Tag Archives: loving enemies

Loving enemies, My Lai, New Zealand

Love your enemies.
Jesus

A day after the killing of almost 50 in mosques in New Zealand by a white terrorist, fifty- one years after the massacre of almost 350 civilians in My Lai, South Vietnam, by US troops, today’s Gospel reading (Mathew 5: 43-48) ought to challenge us.

How can we live as people of peace if we do not love even our enemies, as God showers rain and love on all of us?

The perfection of God is in love – and so we can be perfect as our heavenly Father is perfect, merciful as God is, if we too love our enemies and do good to them.

Perhaps the best commentary on this text comes from a poem by the Vietnamese Buddhist spiritual master and advocate for his people, Thich Nhat Hanh. The poem, “Condemnation,” was written before the My Lai massacre in 1968. The full text can be found here, but here are several verses which, in my mind, reflect the call of Jesus to love even those who hate us and do us harm. They are also a call to live that love in concrete.

Listen to this:
yesterday six Vietcong came through my village.
Because of this my village was bombed — completely destroyed.
Every soul was killed.

Here in the presence of the undisturbed stars,
in the invisible presence of all the people still alive on earth,
let me raise my voice to denounce this filthy war,
this murder of brothers by brothers!
I have question: Who pushed us into this killing of one another?
Whoever is listening, be my witness!
 I cannot accept this war.
 I never could, I never shall.
 I must say this a thousand times before I am killed.
 …
Men cannot be our enemies — even men called ‘Vietcong!’
If we kill men, what brothers will we have left?
With whom shall we live then?

The final words are at the heart of the love of enemies:
If we kill our sisters and brothers, with whom shall we live?

I wonder if we citizens of the United States must ponder these words of Jesus even more seriously. Have  we exported violence – not just by the killings in Viet Nam and other places throughout the world, not just by exporting arms to dictators in the Mid East and in the Americas, but by exporting hatred of the other, the stranger, the enemy?

DSC00689

Sculpture at Coventry Cathedral

The discomfort of loving enemies

Neither of today’s lectionary readings (Colossians 3: 12-17 and Luke 6: 27-38) should provide comfort to the militarists – nor to most of us.

Paul (Colossians 3: 12) puts the call to love and forgiveness at the center of what it means to be a disciple:

Put on, as God’s chosen ones, holy and beloved, heartfelt compassion, kindness, humility, gentleness, and patience, bearing with one another and forgiving one another, if one has a grievance against another; as the Lord has forgiven you, so must you also do.

But Jesus in Luke’s Sermon on the Plain (Luke 6: 27-38) makes it distressingly real:

To you who hear I say, love your enemies, do good to those who hate you, bless those who curse you, pray for those who mistreat you….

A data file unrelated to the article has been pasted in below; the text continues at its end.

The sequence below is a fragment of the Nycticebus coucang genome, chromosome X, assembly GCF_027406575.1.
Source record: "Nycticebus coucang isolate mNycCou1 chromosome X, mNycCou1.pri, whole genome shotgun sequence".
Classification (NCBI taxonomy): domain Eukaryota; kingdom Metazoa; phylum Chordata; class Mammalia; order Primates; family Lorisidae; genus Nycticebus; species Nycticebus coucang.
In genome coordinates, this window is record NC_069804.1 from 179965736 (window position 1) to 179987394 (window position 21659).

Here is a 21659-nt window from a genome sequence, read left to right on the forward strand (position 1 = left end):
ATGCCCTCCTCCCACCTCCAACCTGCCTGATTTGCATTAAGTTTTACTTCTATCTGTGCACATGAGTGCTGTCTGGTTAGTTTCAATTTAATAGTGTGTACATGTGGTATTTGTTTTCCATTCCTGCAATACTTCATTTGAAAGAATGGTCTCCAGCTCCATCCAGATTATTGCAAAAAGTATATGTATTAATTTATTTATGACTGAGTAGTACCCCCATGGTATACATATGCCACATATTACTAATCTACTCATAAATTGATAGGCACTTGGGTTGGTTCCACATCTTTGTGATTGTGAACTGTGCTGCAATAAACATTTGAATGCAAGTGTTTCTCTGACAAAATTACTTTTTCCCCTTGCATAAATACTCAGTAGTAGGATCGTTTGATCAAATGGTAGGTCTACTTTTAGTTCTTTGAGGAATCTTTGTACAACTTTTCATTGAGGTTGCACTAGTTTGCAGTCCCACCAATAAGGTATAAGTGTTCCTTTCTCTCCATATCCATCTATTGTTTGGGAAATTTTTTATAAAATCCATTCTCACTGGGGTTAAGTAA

… love your enemies and do good to them, and lend expecting nothing back; then your reward will be great and you will be children of the Most High, for he himself is kind to the ungrateful and the wicked. Be merciful, just as also your Father is merciful.

In the midst of cries for war, vengeance, and the use of violence, the follower of Christ should be the person who seeks reconciliation and peace.

But peace does not mean ignoring injustice, ignoring criminal acts. It means seeking new imaginative ways to work for peace and justice in the world.

The Christian choice is not between aggression and submission. It is the choice to find new and imaginative ways to be on the side of the victims, without seeking the conversion of the victimizers.

The choice for life is the choice for breaking down barriers, even as we identify with the victims.

I think John Paul Lederach put it well in The Moral Imagination: The Art and Soul of Building Peace:

Transcending violence is forged by the capacity to generate, mobilize, and build the moral imagination.… the moral imagination requires the capacity to imagine ourselves in a web of relationships that includes our enemies; the ability to sustain a paradoxical curiosity that embraces complexity without reliance on dualistic polarity; the fundamental belief in and pursuit of the creative act; and the acceptance of the inherent risk of stepping into the mystery of the unknown that lies beyond the far too familiar landscape of violence.

The mystery of imaginative, sacrificial reconciliation has been shown to us in Jesus, who refused to kill his enemies, but suffering for them (that is, for us) with love that offers a way to go beyond false divisions and dichotomies that separate us into enemies.

This is not easy. But it is the way of discipleship to which Paul call us (Colossians 3: 14-15) – “putting on love” and “letting the peace of Christ control out hearts.”